[Show abstract][Hide abstract] ABSTRACT: Obesity is associated with increased risk of diabetes, cardiovascular disease and several types of cancers. The hypothalamus is a region of the brain critical in the regulation of body weight. One of the critical and best studied hypothalamic circuits is comprised of the melanocortinergic orexigenic agouti-related protein (AgRP) and anorexigenic α-melanocyte stimulating hormone (α-MSH) neurons. These neurons project axons to the same hypothalamic target neurons and balance each other's activity leading to body weight regulation. We previously showed that the brain proteoglycan syndecan-3 regulates feeding behavior and body weight, and syndecan-3 null (SDC-3(-/-)) mice are lean and obesity resistant. Here we show that the melanocortin agonist Melanotan II (MTII) potently suppresses food intake and activates the hypothalamic paraventricular nuclei (PVN) in SDC-3(-/-) mice based on c-fos immunoreactivity. Interestingly, we determined that the AgRP neuropeptide is reduced in the PVN of SDC-3(-/-) mice compared to wild type mice. In contrast, neuropeptide Y, coexpressed in the AgRP neuron, is not differentially expressed nor is the counteracting neuropeptide α-MSH. These findings are unprecedented and indicate that AgRP protein localization can be selectively regulated within the hypothalamus resulting in altered neuropeptide response and tone.
[Show abstract][Hide abstract] ABSTRACT: The neuronal circuits involved in the regulation of feeding behavior and energy expenditure are soft-wired, reflecting the relative activity of the postsynaptic neuronal system, including the anorexigenic proopiomelanocortin (POMC)-expressing cells of the arcuate nucleus. We analyzed the synaptic input organization of the melanocortin system in lean rats that were vulnerable (DIO) or resistant (DR) to diet-induced obesity. We found a distinct difference in the quantitative and qualitative synaptology of POMC cells between DIO and DR animals, with a significantly greater number of inhibitory inputs in the POMC neurons in DIO rats compared with DR rats. When exposed to a high-fat diet (HFD), the POMC cells of DIO animals lost synapses, whereas those of DR rats recruited connections. In both DIO rats and mice, the HFD-triggered loss of synapses on POMC neurons was associated with increased glial ensheathment of the POMC perikarya. The altered synaptic organization of HFD-fed animals promoted increased POMC tone and a decrease in the stimulatory connections onto the neighboring neuropeptide Y (NPY) cells. Exposure to HFD was associated with reactive gliosis, and this affected the structure of the blood-brain barrier such that the POMC and NPY cell bodies and dendrites became less accessible to blood vessels. Taken together, these data suggest that consumption of an HFD has a major impact on the cytoarchitecture of the arcuate nucleus in vulnerable subjects, with changes that might be irreversible due to reactive gliosis.
Proceedings of the National Academy of Sciences 08/2010; 107(33):14875-80. DOI:10.1073/pnas.1004282107 · 9.67 Impact Factor
[Show abstract][Hide abstract] ABSTRACT: To understand the role of specific fibroblast growth factor receptors (FGFRs) in cortical development, we conditionally inactivated Fgfr2 or both Fgfr1 and Fgfr2 [Fgfr2 conditional knock-out (cKO) or double knock-out mice, respectively] in radial glial cells of the dorsal telencephalon. Fgfr1 and Fgfr2 are necessary for the attainment of a normal number of excitatory neurons in the cerebral cortex. The action of FGF receptors appears to be through increasing self-renewal of neuronal precursors within the ventricular zone. Volume measurements, assessments of excitatory neuron number, and areal marker expression suggested that the proper formation of the medial prefrontal cortex (mPFC) depends on the function of Fgfr2, whereas Fgfr1 together with Fgfr2 control excitatory cortical neuron development within the entire cerebral cortex. Fgfr2 cKO mice had fewer and smaller glutamate synaptic terminals in the bed nuclei of the stria terminalis (BST), a projection area for mPFC cortical neurons. Furthermore, Fgfr2 cKO mice showed secondary decreases in GABAergic neurons in the BST and septum. These data demonstrate that FGFR2 signaling expands the number of excitatory neurons in the mPFC and secondarily influences target neurons in subcortical stations of the limbic system.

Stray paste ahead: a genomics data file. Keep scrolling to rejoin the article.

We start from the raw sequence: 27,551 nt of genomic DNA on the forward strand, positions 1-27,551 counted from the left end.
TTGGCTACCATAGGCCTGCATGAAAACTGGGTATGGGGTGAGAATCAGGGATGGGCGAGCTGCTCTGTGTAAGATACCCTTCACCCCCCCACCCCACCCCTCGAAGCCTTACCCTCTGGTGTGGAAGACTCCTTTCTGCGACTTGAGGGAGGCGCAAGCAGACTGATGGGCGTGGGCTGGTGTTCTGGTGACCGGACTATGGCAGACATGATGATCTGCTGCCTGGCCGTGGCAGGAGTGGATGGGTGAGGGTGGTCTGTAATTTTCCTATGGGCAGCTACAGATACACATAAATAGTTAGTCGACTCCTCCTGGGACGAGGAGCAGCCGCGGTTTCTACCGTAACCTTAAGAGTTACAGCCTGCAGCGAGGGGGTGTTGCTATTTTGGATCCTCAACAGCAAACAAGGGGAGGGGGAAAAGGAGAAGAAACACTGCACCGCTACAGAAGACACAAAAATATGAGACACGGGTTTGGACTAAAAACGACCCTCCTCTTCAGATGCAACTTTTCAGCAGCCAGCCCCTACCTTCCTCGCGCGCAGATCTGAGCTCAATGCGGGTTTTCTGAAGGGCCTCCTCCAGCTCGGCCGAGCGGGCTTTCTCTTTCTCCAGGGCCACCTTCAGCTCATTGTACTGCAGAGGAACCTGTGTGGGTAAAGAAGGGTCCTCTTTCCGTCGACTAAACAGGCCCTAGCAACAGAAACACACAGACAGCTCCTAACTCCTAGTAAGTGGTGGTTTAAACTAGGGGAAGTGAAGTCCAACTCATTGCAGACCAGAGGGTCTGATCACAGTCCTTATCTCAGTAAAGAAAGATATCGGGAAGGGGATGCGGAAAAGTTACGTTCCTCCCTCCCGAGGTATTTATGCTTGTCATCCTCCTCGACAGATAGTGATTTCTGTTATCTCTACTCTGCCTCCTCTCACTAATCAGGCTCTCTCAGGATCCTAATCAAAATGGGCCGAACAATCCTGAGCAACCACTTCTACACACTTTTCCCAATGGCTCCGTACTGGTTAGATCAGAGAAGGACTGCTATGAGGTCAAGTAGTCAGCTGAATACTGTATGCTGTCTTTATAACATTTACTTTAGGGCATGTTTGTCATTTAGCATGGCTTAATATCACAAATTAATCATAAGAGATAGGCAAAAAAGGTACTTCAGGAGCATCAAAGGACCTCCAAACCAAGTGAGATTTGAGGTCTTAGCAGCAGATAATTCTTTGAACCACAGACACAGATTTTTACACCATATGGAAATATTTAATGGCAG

The Journal of Neuroscience : The Official Journal of the Society for Neuroscience 04/2010; 30(16):5590-602. DOI:10.1523/JNEUROSCI.5837-09.2010 · 6.34 Impact Factor
[Show abstract][Hide abstract] ABSTRACT: Increased sensory input from maternal care attenuates neuroendocrine and behavioral responses to stress long term and results in a lifelong phenotype of resilience to depression and improved cognitive function. Whereas the mechanisms of this clinically important effect remain unclear, the early, persistent suppression of the expression of the stress neurohormone corticotropin-releasing hormone (CRH) in hypothalamic neurons has been implicated as a key aspect of this experience-induced neuroplasticity. Here, we tested whether the innervation of hypothalamic CRH neurons of rat pups that received augmented maternal care was altered in a manner that might promote the suppression of CRH expression and studied the cellular mechanisms underlying this suppression. We found that the number of excitatory synapses and the frequency of miniature excitatory synaptic currents onto CRH neurons were reduced in "care-augmented" rats compared with controls, as were the levels of the glutamate vesicular transporter vGlut2. In contrast, analogous parameters of inhibitory synapses were unchanged. Levels of the transcriptional repressor neuron-restrictive silencer factor (NRSF), which negatively regulates Crh gene transcription, were markedly elevated in care-augmented rats, and chromatin immunoprecipitation demonstrated that this repressor was bound to a cognate element (neuron-restrictive silencing element) on the Crh gene. Whereas the reduced excitatory innervation of CRH-expressing neurons dissipated by adulthood, increased NRSF levels and repression of CRH expression persisted, suggesting that augmented early-life experience reprograms Crh gene expression via mechanisms involving transcriptional repression by NRSF.